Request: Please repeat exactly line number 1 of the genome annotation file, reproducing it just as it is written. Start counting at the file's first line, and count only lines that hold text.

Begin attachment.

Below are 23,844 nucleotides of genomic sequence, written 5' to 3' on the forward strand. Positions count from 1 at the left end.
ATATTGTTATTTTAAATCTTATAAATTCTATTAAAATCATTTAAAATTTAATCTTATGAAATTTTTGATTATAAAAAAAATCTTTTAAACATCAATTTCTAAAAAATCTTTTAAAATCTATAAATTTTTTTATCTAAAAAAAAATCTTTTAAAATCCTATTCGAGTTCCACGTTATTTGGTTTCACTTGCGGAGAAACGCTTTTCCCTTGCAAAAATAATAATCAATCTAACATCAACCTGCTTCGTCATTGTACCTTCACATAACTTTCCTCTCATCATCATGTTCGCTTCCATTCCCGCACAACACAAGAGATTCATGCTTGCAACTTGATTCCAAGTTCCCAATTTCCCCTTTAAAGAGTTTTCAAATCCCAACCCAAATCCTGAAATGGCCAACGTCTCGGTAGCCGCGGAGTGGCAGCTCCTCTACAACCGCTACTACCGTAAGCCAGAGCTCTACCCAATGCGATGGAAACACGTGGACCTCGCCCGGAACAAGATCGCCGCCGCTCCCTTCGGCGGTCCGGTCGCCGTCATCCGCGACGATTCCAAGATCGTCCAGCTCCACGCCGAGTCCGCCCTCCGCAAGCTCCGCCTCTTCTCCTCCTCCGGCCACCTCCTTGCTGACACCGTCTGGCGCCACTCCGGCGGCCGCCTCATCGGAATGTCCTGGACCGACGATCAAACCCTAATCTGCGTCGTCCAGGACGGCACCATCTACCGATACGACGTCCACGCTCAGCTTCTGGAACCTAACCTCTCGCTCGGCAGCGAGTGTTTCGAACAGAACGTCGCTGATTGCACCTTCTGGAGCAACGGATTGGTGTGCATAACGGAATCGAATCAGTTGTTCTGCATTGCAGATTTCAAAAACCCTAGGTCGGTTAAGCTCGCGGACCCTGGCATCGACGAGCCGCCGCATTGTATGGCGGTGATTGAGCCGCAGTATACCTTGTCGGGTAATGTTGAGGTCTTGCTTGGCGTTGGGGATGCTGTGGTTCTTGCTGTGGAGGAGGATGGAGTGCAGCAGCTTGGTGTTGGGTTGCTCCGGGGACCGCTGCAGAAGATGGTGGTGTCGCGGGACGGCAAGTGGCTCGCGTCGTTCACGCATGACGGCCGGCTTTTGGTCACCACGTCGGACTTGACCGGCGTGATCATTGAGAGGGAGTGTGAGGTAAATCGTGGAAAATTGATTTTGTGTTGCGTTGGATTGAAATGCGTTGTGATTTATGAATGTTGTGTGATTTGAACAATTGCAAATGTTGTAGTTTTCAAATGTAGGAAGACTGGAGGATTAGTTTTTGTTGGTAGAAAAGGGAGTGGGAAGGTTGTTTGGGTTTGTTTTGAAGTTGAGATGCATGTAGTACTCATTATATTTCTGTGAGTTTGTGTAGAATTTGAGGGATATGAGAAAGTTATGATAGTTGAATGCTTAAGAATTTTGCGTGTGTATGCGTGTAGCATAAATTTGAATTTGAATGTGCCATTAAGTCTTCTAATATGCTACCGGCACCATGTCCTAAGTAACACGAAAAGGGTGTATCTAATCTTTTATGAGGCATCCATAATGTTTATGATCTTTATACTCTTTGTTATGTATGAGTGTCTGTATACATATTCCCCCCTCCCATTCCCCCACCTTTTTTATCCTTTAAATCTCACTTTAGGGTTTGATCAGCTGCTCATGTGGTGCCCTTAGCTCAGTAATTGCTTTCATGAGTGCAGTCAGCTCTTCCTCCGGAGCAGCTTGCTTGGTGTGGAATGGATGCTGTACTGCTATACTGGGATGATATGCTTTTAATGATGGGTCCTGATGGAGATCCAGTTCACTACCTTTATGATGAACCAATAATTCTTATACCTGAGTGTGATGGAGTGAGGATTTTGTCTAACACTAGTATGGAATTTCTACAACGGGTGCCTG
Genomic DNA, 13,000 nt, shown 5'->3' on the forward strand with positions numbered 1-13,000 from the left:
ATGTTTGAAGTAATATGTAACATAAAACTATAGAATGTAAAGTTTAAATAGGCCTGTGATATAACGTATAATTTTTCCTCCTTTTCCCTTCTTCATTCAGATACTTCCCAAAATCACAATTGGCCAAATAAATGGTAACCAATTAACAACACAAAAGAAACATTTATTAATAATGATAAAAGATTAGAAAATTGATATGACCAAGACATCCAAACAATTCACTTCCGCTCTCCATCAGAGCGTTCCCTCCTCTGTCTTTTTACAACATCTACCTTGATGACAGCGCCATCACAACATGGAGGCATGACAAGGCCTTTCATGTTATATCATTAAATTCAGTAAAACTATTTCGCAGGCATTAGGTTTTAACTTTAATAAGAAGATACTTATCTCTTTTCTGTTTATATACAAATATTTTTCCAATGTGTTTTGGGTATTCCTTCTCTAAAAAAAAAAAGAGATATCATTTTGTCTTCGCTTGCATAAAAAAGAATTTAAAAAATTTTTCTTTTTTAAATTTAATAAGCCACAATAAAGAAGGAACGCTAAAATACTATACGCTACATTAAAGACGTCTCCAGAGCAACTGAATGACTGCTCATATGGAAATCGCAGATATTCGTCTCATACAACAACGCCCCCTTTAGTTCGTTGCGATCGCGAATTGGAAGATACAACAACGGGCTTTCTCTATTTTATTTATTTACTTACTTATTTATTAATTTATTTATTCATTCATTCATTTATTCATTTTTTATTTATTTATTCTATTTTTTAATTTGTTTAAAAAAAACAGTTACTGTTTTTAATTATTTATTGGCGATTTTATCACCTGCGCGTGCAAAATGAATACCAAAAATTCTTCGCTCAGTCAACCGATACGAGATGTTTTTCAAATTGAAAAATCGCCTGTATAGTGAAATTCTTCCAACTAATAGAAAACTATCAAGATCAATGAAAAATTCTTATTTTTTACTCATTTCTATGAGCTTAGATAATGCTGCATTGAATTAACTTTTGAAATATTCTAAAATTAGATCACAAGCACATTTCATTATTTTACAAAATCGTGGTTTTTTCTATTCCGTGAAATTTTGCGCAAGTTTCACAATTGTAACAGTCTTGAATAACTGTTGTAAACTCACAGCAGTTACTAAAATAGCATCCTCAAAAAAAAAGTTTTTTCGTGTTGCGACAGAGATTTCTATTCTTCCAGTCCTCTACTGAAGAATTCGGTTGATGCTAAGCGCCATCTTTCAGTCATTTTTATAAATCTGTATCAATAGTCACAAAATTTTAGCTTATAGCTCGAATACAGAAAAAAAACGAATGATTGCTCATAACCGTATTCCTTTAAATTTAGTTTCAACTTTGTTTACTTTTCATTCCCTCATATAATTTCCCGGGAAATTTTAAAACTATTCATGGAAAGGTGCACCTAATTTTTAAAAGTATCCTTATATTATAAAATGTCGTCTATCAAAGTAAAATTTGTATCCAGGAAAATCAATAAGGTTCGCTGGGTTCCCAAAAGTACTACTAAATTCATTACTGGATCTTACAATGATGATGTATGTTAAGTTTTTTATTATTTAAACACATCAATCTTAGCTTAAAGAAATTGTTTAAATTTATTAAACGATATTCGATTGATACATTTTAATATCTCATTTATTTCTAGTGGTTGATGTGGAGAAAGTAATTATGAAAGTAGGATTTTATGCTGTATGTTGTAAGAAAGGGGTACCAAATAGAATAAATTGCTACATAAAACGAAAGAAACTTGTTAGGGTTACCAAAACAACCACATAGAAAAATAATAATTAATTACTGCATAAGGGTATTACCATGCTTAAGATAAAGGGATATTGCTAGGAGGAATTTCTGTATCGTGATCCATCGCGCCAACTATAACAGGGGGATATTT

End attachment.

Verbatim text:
Below are 23,844 nucleotides of genomic sequence, written 5' to 3' on the forward strand. Positions count from 1 at the left end.